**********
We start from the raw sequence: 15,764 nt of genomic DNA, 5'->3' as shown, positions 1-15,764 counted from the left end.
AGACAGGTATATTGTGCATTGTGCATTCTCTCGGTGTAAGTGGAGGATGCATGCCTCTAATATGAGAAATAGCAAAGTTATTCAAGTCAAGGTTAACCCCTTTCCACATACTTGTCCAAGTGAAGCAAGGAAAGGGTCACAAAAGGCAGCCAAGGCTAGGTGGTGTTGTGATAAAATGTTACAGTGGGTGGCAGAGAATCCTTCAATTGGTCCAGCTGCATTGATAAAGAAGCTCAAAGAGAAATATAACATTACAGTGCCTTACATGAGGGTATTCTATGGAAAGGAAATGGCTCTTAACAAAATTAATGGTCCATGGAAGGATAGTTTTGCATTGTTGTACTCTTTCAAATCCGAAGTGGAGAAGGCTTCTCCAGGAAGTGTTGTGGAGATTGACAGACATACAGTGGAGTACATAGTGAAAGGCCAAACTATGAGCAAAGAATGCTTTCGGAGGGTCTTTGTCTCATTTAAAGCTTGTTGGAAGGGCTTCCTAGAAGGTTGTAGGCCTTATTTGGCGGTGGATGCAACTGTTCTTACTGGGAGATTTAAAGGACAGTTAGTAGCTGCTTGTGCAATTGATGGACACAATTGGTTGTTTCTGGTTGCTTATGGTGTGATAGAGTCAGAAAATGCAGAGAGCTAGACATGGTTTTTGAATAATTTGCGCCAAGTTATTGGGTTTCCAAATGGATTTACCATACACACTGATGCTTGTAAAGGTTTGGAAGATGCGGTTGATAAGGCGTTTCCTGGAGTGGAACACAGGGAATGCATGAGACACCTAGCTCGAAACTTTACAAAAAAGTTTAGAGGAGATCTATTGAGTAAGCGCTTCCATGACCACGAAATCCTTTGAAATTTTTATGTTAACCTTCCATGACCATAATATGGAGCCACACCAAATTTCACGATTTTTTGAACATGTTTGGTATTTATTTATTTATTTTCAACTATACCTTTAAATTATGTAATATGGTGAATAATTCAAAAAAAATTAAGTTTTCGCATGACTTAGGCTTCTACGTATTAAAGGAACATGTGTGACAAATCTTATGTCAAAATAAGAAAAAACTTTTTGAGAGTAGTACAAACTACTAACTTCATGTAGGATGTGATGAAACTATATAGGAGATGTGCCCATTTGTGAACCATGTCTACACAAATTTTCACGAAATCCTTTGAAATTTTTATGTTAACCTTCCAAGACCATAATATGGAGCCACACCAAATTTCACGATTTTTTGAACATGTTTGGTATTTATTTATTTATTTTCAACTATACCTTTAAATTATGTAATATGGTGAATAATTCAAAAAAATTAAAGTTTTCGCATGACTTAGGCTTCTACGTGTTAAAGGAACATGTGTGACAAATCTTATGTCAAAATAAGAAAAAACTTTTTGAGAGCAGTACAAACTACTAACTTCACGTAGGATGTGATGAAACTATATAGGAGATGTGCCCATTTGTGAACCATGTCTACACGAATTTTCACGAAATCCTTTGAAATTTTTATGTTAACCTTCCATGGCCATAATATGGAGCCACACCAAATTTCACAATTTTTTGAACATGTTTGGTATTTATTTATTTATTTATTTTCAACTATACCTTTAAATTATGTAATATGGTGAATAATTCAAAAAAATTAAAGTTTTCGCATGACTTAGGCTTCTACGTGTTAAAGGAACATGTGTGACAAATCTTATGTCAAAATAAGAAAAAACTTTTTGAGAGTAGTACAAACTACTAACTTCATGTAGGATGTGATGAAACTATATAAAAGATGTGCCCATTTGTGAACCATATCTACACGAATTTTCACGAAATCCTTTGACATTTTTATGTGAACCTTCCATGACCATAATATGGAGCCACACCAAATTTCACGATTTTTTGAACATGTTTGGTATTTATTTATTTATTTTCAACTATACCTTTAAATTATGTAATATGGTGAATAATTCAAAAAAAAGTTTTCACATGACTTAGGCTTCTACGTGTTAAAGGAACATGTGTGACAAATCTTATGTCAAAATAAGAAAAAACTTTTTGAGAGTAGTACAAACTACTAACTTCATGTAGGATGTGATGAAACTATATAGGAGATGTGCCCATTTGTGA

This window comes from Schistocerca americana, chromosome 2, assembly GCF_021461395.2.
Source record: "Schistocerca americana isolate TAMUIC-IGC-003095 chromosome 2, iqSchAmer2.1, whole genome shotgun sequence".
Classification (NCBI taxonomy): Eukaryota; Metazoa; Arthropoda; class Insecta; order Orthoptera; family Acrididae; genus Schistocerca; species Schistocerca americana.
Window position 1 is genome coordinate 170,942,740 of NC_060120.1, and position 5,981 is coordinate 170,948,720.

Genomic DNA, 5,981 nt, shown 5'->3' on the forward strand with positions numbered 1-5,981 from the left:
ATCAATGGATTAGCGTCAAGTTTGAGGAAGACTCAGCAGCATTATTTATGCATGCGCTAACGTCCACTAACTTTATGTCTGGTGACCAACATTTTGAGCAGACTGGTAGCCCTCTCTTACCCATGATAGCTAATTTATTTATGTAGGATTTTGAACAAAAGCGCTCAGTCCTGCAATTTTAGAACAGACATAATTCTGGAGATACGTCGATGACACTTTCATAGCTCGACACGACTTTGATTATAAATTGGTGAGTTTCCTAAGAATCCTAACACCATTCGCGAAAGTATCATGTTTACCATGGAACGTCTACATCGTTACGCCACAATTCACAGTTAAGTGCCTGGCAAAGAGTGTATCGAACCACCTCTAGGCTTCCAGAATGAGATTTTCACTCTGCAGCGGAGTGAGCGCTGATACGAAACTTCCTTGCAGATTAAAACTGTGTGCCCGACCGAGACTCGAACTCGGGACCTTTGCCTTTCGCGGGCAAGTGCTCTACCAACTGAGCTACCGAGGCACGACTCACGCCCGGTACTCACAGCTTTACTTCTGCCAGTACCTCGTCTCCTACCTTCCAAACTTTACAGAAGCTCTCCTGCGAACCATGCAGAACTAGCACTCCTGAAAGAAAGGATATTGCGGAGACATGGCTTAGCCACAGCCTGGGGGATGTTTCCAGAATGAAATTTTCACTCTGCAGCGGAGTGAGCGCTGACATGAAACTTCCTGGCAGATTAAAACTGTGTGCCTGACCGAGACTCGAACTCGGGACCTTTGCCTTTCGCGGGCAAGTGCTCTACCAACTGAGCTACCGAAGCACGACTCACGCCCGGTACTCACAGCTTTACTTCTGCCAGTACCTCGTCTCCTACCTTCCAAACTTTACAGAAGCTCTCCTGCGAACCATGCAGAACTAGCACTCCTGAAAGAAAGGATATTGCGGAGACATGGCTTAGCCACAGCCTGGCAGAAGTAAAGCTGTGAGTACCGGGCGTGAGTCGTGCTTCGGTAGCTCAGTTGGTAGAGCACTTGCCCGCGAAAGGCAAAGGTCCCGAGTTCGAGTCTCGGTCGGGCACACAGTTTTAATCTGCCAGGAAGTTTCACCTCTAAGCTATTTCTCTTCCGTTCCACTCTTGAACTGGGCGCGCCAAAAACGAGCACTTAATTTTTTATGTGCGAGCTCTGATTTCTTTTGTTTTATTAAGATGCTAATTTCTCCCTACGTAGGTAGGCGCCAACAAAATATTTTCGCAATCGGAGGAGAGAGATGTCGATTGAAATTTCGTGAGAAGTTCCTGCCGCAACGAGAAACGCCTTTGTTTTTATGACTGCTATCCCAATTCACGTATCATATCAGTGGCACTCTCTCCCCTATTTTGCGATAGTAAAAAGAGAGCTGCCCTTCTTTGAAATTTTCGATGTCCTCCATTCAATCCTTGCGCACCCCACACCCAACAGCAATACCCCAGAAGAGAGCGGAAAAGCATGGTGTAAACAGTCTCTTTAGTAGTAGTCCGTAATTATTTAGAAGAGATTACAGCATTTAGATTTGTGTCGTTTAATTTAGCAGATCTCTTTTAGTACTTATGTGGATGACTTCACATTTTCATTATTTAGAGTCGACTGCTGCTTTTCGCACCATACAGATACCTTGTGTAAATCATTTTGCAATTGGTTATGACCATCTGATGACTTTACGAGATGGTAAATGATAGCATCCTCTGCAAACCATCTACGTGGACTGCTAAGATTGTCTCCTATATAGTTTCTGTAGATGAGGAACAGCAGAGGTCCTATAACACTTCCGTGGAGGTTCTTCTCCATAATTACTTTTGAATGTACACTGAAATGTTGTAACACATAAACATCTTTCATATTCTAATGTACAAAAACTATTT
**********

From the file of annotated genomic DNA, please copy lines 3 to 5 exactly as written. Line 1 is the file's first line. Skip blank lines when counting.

This window comes from Schistocerca americana, chromosome 2, assembly GCF_021461395.2.
Source record: "Schistocerca americana isolate TAMUIC-IGC-003095 chromosome 2, iqSchAmer2.1, whole genome shotgun sequence".
Classification (NCBI taxonomy): Eukaryota; Metazoa; Arthropoda; class Insecta; order Orthoptera; family Acrididae; genus Schistocerca; species Schistocerca americana.